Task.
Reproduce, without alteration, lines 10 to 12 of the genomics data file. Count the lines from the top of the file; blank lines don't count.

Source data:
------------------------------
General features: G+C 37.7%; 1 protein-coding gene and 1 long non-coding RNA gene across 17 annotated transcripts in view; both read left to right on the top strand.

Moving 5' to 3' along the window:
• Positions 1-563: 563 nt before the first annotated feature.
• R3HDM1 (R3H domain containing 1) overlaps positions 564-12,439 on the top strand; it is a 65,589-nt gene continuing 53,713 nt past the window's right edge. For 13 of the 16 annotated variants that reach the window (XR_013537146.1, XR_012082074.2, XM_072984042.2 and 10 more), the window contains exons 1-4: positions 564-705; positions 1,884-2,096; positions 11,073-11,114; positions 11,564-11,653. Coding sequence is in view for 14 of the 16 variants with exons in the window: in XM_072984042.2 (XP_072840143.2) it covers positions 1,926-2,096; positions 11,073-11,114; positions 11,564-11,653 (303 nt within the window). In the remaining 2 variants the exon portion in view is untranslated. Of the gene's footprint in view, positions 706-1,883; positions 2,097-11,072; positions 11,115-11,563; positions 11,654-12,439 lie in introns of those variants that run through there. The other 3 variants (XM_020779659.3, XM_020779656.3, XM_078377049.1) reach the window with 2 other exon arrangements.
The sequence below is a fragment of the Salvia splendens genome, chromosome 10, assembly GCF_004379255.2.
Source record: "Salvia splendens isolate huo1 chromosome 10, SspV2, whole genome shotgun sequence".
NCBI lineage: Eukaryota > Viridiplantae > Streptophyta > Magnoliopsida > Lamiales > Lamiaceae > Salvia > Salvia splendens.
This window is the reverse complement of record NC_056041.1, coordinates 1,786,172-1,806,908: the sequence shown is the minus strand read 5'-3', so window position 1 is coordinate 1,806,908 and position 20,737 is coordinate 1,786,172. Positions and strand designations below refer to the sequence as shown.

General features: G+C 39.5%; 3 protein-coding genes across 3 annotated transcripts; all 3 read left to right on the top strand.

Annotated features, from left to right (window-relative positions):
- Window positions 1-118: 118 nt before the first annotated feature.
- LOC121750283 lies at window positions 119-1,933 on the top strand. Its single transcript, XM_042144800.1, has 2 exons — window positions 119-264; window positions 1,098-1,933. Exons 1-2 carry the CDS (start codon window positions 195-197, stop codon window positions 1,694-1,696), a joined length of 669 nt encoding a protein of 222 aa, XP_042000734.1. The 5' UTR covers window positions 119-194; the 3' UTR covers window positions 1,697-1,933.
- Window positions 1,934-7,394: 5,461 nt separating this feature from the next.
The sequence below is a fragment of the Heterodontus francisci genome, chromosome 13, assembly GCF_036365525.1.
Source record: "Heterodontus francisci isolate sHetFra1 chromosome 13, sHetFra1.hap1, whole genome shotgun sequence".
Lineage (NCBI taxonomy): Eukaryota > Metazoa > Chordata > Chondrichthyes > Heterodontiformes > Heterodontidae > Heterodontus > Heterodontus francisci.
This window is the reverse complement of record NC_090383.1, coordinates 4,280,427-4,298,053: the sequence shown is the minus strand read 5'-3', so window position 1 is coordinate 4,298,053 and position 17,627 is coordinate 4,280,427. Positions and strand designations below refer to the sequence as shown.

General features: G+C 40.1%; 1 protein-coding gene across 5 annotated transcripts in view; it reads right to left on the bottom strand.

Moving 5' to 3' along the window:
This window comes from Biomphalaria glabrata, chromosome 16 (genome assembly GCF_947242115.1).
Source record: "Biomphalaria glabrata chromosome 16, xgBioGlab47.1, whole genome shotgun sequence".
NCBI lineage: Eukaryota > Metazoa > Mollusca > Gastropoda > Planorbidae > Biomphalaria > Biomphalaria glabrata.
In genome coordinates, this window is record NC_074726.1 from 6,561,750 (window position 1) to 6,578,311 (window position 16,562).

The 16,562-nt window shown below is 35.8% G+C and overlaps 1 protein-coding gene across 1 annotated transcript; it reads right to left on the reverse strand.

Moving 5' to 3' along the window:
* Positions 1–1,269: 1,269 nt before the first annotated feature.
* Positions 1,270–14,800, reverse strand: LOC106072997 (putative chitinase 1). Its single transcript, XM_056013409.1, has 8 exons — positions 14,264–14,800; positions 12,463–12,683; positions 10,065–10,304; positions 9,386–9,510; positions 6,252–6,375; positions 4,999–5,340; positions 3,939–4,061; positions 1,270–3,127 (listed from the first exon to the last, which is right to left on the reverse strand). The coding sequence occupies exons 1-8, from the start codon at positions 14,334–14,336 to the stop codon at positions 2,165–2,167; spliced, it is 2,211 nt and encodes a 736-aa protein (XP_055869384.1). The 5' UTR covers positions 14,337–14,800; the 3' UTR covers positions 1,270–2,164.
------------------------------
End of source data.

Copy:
Annotated features, from left to right (window-relative positions):
- Window positions 1-118: 118 nt before the first annotated feature.
- LOC121750283 lies at window positions 119-1,933 on the top strand. Its single transcript, XM_042144800.1, has 2 exons — window positions 119-264; window positions 1,098-1,933. Exons 1-2 carry the CDS (start codon window positions 195-197, stop codon window positions 1,694-1,696), a joined length of 669 nt encoding a protein of 222 aa, XP_042000734.1. The 5' UTR covers window positions 119-194; the 3' UTR covers window positions 1,697-1,933.